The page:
Tuesday, October 30, 2012

Baja HaHa - Day two

We are 30 hours into our trip South and all is well aboard the Shindig.

The weather conditions have been sunny with wind less that 10 for the first 20 hours or so. The spinnaker has been getting a work out!

This afternoon we've enjoyed 15 knots of wind and the boat is up to speed and clicking off the miles.

My shower was interrupted today when we hooked up two yellow fin tuna. I got my shorts on and hustled on deck to help get them aboard. Everyone helped get the boat slowed down so we could get the fish on the boat and filleted.

Fish tacos are on the menu tonight!

There are about 130 boats sailing on the HaHa this year and we are starting to spread out. At the moment I can see 10 of the 130.

Next stop, Turtle bay in ~200 miles.

Rob, Nancy, Dan and Bert

Monday, October 29, 2012

A 3-Hour Tour??

The Baja Ha Ha party planners hosted their annual costume good-bye bbq party this afternoon, one day before we leave to Mexico.  The costumes ranged from pirates, to Angry Birds, with handfuls of pirates, kids, and Santa Clauses thrown in. 

The intrepid Shindig captain and crew gamely dressed as the crew from Gilligan's Island.  We downloaded the theme music to go.  If you remember the tune, we had "Gilligan (Dan), The Skipper, too (Rob).....A Millionaire - (Bert - Mr. Howell).and his wife, the Professor ... and ....Mary Anne (Nancy).   Lots of fun, great laughs and fun with with sailing  friends we've made along the way. 

Here are our pics.

Gilligan, Mr. Howell, Skipper and Mary Anne
and Umberto, mascot pinata
2nd place winners

Sunday, October 28, 2012

Departure Monday

Our crew is here and the boat is ready.   Yesterday we did a practice sail on the bay with Mom, Dad and Dan and we discovered that Shindig can still sail with all this crap onboard.bay with several regattas and tour boats to dodge.   We did a few jybes downwind and sailed back to Shelter Island

I worked out the watch on schedule and thought that would be interesting to some.
We'll have two people on watch at all times and rotate who is standing watch with who on each of the three legs. We will also have dinner together daily at 5pm so that all 4 of us can chat before going off or on watch duty.

For example, for the first leg of the trip, which is likely three days and three nights, Nancy and my dad, Bert, are watch partners.  After dinner, they are off watch until 9pm.  Then on from 9pm - 1am, and back again at 5am for another four hours.  It sounds tough, but it's much better to have two on and two off, so there's another set of eyes and ears on watch.  We'll let you know how things go as we progress down the coast.

We are off!

Tuesday, October 23, 2012


The Vestas Sailrocket team is back in Africa for the season.  They have modified their foils and are back on the water for early testing. 

I'm cheering for these guys to break the sailing speed record now held by kite surfer Rob Douglas.
(55.65 knots (64 mph) )

Check out this latest video of a 50 knot pass.

Monday, October 22, 2012

7 days to go

We had lots of countdowns getting ready to leave our home and life in the Bay Area and go cruising. Excitement and some healthy apprehension is building as 1 week from today we, and over 140 other boats, are leaving on the Baja Ha Ha from San Diego to Cabo www.baja-haha.com. The planned rally, not a race, is a distance of 750 miles, and includes two stops, Turtle Bay, and Bahia Santa Maria along the way. The stops will allow a bit of rest and fun. We will have two intrepid crew members, Dan and Bert, joining us. On Thursday, Dan joins us from Sausalito B Dock and Chico; Bert Novak, Rob's father, will come on Saturday. From the Galley, here is our main meal list for our 9 or 10 days together. I've done some cooking in advance, so that we can minimize the amount of time spent down below while we're underway. It's more fun to fish anyway.  We hope to replace many of these meals with fresh tuna or other seafood that we've caught.  Buen Provecho!!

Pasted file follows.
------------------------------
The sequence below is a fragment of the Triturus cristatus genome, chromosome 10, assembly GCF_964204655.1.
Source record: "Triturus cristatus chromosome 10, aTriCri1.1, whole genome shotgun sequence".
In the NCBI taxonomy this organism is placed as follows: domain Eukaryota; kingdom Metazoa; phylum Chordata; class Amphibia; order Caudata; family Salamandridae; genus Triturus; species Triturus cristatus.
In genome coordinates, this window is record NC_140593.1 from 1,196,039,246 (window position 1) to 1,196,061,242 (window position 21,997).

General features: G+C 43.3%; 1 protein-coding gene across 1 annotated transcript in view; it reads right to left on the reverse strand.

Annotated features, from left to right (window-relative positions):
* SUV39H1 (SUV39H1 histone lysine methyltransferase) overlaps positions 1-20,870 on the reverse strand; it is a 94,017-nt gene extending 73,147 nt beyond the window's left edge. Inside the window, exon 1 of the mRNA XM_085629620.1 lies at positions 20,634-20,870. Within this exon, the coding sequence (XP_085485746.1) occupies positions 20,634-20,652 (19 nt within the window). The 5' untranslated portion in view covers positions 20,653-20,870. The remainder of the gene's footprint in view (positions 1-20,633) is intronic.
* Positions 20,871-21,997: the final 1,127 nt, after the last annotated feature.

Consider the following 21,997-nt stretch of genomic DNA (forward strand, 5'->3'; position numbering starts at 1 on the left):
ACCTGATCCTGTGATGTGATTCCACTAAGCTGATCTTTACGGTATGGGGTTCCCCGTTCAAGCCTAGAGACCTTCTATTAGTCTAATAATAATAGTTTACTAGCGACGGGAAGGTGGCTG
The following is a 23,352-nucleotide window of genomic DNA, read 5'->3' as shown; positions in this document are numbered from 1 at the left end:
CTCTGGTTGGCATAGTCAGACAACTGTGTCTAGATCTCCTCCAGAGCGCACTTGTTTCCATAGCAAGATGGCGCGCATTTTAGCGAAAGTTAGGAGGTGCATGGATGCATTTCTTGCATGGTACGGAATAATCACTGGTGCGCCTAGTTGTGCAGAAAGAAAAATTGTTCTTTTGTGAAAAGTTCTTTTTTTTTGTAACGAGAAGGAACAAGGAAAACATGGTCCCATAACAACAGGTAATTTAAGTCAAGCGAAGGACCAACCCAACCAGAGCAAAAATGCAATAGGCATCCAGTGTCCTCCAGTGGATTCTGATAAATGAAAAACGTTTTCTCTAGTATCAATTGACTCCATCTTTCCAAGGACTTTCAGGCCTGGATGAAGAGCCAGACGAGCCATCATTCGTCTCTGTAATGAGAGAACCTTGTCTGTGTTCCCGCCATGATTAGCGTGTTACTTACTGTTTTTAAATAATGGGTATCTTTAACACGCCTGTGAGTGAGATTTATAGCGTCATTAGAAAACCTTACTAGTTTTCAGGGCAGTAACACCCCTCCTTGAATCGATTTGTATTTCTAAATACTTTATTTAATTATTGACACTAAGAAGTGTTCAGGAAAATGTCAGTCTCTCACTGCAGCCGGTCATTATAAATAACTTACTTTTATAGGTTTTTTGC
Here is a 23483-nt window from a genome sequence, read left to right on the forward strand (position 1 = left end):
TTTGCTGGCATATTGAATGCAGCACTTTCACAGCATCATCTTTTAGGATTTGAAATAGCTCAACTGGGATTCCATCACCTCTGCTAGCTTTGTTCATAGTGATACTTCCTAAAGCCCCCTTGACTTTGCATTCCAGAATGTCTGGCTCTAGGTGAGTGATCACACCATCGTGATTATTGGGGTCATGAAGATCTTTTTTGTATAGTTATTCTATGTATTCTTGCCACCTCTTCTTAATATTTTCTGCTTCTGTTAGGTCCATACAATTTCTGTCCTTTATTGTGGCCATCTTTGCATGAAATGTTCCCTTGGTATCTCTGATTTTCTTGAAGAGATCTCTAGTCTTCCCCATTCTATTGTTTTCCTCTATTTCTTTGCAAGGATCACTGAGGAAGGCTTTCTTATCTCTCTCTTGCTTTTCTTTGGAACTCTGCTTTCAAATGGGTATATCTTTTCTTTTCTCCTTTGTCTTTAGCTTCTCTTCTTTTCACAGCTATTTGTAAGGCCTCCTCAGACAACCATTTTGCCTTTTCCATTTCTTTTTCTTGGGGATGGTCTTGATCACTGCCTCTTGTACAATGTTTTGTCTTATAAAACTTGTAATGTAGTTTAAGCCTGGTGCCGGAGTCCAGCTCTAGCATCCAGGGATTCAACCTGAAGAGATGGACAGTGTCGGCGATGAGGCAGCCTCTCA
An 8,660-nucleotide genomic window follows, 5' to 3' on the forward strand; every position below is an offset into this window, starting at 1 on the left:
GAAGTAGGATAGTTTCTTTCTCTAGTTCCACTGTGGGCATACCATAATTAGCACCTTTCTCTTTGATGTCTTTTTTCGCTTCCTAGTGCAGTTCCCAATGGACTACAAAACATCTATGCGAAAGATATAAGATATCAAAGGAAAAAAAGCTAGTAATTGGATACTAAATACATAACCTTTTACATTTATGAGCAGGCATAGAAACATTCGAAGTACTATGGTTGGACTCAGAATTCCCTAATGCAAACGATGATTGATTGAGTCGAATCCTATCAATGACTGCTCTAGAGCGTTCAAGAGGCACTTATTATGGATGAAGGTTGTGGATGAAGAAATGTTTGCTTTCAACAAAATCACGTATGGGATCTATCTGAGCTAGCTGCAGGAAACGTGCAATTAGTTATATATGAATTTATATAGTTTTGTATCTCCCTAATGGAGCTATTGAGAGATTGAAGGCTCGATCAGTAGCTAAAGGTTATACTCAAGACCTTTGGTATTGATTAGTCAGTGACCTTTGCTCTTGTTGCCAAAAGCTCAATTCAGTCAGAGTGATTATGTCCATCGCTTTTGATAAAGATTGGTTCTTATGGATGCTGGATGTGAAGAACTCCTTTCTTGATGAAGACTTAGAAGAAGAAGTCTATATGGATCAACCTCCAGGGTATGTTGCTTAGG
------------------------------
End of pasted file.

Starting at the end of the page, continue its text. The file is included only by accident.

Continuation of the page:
1. Bow Tie Chicken & Peas Pasta with Broccoli Salad
  2. Meat and Spinach Lasagna and Green Salad
  3. Maple Glazed Baked Chicken with Sweet potatoes & Onions with Green Pea Salad
  4. On Land: Vera Cruz Restaurant, Turtle Bay - Mexico
  5. On Land: BBQ on Boat - Chicken & Vegie Kebobs, Rice side 
  6. Green Chile Chicken Enchiladas with Black Beans side
  7. Taco Chile Bowls with Brown Rice and Chips
  8. On Land: BBQ Steaks, Baked Red Potatoes and Green Salad
  9. On Land: Baked or BBQ Pork Chops and Applesauce
  10. Homemade Meatloaf with Stuffing

Pasta Pasta
Favorite Cupcakes from Santa Cruz (off Menu)
Future Sashimi Meal from Shindig Fishing

Saturday, October 20, 2012

It is not a boat project....

...until every tool is out!

Re-plumbing the water maker for easier servicing and water quality testing

We are tied up in Shelter Island and make a final pass on boat projects before we head South.  There is a lot of activity at the many marine stores here.   We must leave soon so I stop spending money.

  • water maker plumbing modified for easy servicing
  • traveler repaired
  • traveler control lines replaced
  • jib sheets replaced
  • fire and carbon monoxide detector installed
  • deck block backing plate rebedded.
  • alternator belts adjusted
  • ditch bag complete with safety gear
  • bow running lights serviced
  • some floor gaskets replaced
  • Temporary Import Permit for Mexico received

Wednesday, October 17, 2012

San Diego

 We sailed into San Diego Bay from Mission Bay on October 11th.  Greeted with rain and a huge blob of the famous Point Loma kelp, Shindig made her grand entrance.  It had been 26 days since we left Sausalito.

After topping off the fuel tank we made our way to the Chula Vista Marina where we met up with all the Novaks to celebrate my brother Dave's birthday.  The adjacent RV park hosted their land yachts and was super convenient for the birthday celebration.

Baby Brother blows out his birthday candles

Dinghy rides across the bay to Coronado Cays

Ali and Nicky on a dinghy ride to Coronado Cays, where mom and dad used to own a home

Chula Vista Marina

 Nicky and I rescued a water logged sock monkey in the harbor